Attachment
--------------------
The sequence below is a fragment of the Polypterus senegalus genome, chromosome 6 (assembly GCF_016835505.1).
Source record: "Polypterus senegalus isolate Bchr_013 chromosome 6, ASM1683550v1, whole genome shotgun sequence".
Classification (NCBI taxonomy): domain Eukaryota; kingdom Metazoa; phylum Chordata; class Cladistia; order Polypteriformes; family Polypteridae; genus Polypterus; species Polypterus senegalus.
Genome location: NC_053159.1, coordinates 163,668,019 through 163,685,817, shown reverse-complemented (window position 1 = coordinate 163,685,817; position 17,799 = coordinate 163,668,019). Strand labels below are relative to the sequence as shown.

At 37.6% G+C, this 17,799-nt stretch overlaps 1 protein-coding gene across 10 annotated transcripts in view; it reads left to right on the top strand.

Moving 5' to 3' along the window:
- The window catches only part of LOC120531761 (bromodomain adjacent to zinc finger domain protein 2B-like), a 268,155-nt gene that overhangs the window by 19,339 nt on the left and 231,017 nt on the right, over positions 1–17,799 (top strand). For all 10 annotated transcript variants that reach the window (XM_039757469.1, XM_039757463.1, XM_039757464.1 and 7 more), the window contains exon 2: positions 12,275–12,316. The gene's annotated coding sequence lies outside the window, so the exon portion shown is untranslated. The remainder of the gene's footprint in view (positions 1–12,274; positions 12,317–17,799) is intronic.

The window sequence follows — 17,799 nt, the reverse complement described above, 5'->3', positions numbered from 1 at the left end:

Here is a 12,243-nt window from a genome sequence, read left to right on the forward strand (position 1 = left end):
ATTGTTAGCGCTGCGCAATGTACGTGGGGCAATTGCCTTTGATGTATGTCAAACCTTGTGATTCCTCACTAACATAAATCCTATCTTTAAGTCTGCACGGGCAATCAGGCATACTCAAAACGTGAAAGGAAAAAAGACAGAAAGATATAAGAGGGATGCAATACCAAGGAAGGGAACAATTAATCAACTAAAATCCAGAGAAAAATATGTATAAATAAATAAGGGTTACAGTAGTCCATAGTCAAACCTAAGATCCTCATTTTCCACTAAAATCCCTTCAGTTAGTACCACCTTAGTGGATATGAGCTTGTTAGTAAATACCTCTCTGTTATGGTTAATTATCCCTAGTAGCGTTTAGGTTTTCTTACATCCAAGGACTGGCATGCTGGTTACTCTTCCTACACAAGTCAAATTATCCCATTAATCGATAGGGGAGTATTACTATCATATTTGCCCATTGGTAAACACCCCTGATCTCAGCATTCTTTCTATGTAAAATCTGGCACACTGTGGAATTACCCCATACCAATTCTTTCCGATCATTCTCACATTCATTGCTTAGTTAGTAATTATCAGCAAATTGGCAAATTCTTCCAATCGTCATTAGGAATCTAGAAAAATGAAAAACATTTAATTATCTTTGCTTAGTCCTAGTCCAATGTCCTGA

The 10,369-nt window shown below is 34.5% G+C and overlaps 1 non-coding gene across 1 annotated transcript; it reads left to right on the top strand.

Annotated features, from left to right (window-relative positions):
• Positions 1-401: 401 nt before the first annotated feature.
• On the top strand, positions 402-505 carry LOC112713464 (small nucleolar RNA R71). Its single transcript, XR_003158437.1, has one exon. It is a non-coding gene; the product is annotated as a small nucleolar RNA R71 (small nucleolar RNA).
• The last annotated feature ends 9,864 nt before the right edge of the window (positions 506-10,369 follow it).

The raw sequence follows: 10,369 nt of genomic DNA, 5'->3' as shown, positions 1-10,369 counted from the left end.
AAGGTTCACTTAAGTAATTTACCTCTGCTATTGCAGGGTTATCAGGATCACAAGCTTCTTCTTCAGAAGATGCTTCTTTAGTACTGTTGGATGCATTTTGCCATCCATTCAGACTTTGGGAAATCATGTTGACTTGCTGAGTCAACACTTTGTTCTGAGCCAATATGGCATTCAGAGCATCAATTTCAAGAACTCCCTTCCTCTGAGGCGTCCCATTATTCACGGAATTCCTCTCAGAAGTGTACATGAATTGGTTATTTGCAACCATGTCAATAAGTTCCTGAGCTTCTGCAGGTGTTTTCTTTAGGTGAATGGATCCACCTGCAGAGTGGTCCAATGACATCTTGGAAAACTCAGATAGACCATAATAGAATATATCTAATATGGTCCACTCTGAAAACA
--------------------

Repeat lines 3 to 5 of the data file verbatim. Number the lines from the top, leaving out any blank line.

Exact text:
Classification (NCBI taxonomy): domain Eukaryota; kingdom Metazoa; phylum Chordata; class Cladistia; order Polypteriformes; family Polypteridae; genus Polypterus; species Polypterus senegalus.
Genome location: NC_053159.1, coordinates 163,668,019 through 163,685,817, shown reverse-complemented (window position 1 = coordinate 163,685,817; position 17,799 = coordinate 163,668,019). Strand labels below are relative to the sequence as shown.

At 37.6% G+C, this 17,799-nt stretch overlaps 1 protein-coding gene across 10 annotated transcripts in view; it reads left to right on the top strand.